(The Rebbe, Shabbat Parshat Acharei, 1986)
He that kindled the fire shall surely make restitution (Exodus 22:5)
The Holy One, Blessed Be He, said: "I, too, must make restitution for having kindled the fire in Zion, as it states, 'He has kindled a fire in Zion and it has devoured its foundations.' Indeed, Zion will be rebuilt with fire, for "I will be to her a wall of fire round about."
And He will bless your bread and your water, and I will remove sickness from your midst (Exodus 23:25)
Most illnesses are caused either by food that is ingested, or from an intensification of internal forces within the body. G-d therefore promised to send His blessing in both of these areas, blessing the food one eats - "your bread and water" - and "removing sickness from your midst" - making sure that illness does not come from within.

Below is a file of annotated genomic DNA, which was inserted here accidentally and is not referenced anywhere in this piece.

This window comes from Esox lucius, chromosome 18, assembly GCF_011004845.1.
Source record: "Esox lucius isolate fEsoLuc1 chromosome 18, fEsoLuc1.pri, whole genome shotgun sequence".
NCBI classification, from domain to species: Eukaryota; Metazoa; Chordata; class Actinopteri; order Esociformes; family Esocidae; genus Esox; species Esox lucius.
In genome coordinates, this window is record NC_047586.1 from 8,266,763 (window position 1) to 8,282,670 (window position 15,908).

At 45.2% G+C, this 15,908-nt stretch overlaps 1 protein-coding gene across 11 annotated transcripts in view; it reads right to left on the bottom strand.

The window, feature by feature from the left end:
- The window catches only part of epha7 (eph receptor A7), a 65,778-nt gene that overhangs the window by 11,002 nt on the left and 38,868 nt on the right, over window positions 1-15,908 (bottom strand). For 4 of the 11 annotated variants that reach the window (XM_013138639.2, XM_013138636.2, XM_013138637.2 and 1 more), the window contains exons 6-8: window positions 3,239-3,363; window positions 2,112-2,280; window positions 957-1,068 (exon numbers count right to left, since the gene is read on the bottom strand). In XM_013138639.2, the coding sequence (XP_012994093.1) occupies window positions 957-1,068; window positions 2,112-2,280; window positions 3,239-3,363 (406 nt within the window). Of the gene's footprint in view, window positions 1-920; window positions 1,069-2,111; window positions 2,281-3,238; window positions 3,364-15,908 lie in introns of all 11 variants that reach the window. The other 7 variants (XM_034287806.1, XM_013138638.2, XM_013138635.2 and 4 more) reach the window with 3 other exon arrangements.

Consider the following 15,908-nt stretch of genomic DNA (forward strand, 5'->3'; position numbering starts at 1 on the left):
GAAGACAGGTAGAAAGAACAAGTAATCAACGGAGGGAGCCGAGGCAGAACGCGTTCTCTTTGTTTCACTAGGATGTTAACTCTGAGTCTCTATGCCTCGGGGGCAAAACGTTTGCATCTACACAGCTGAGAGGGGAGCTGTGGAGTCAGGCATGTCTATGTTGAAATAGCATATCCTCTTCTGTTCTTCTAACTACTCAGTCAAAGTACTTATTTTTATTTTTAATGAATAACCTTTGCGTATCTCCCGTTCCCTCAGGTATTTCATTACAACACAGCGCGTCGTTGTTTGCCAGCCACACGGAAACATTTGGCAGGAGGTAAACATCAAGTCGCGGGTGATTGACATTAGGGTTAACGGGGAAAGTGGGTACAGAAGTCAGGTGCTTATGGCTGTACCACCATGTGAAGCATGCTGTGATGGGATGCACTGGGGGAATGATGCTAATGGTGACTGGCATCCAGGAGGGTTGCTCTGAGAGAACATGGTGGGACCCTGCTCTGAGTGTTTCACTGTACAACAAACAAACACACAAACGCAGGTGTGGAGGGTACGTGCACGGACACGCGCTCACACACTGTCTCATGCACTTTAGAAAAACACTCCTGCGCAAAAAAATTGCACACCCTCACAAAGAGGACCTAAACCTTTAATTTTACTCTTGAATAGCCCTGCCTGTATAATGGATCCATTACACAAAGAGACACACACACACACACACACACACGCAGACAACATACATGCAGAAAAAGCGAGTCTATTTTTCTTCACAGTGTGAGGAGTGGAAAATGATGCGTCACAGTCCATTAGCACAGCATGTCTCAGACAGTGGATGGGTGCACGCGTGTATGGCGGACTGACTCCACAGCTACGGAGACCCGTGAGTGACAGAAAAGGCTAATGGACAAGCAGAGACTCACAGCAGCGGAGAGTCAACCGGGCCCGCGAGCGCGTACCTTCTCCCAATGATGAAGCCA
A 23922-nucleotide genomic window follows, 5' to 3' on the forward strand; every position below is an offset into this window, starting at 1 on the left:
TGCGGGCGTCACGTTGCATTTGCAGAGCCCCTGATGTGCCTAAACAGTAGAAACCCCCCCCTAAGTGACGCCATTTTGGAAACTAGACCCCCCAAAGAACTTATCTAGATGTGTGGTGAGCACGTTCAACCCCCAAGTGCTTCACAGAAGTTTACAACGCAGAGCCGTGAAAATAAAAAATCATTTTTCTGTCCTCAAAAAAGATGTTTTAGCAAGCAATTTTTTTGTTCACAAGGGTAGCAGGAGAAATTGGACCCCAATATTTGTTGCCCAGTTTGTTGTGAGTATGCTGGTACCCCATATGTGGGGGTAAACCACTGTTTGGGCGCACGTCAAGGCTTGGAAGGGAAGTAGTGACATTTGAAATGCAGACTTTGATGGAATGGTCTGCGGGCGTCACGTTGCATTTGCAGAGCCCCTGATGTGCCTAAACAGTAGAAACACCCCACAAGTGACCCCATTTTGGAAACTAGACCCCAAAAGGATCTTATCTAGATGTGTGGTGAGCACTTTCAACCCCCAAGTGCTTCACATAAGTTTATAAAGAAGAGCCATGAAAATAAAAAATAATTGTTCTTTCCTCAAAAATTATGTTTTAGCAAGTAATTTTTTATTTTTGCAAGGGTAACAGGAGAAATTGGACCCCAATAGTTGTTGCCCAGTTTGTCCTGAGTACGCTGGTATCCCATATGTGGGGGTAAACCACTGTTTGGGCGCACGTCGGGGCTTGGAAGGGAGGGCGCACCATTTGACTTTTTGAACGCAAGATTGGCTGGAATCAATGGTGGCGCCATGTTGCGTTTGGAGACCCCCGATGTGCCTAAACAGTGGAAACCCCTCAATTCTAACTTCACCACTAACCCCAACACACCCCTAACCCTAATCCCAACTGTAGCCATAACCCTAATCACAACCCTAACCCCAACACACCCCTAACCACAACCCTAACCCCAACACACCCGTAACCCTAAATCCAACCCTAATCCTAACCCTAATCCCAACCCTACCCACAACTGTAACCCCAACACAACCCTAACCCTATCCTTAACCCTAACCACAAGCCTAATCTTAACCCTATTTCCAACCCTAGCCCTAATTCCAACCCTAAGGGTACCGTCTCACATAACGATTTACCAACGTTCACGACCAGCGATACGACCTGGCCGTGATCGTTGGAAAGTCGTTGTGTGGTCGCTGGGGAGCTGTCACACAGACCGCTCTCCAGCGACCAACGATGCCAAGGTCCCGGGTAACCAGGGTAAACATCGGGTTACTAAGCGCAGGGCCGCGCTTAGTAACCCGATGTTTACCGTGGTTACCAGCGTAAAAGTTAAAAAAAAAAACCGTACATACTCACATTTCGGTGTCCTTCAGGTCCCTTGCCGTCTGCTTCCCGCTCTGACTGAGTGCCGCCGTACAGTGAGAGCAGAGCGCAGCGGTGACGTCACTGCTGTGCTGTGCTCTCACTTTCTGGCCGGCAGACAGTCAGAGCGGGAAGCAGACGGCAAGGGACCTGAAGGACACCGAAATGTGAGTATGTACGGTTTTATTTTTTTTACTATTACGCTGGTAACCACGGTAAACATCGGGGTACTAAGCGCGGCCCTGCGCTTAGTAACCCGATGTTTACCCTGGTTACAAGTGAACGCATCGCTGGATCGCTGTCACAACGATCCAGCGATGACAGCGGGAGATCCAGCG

There once was a certain miller named Yerachmiel Hirsch who employed three Jews as workers in his mill. This Reb Yerachmiel was a notable scholar, even giving a regular Talmud class in the local study hall, but he exhibited one particular character flaw: He held the simple, uneducated Jew in contempt.
One of Reb Yerachmiel's employees, Ephraim Kalman, was also a competent scholar, and as such, he was well respected by his employer.
The other worker, Baruch Shimon, had never had the opportunity to study Torah. Although he lacked a knowledge of Torah, he was a man of high character and as an employee no complaint could be lodged against him.
Nevertheless, the miller lost no opportunity of belittling him and showing him that he held him completely in contempt. If that happened when Ephraim Kalman was there, he did not shirk from reproving Reb Yerachmiel, quoting to him from the sages to the effect that even if he happened to be a Torah scholar, he shouldn't consider himself superior.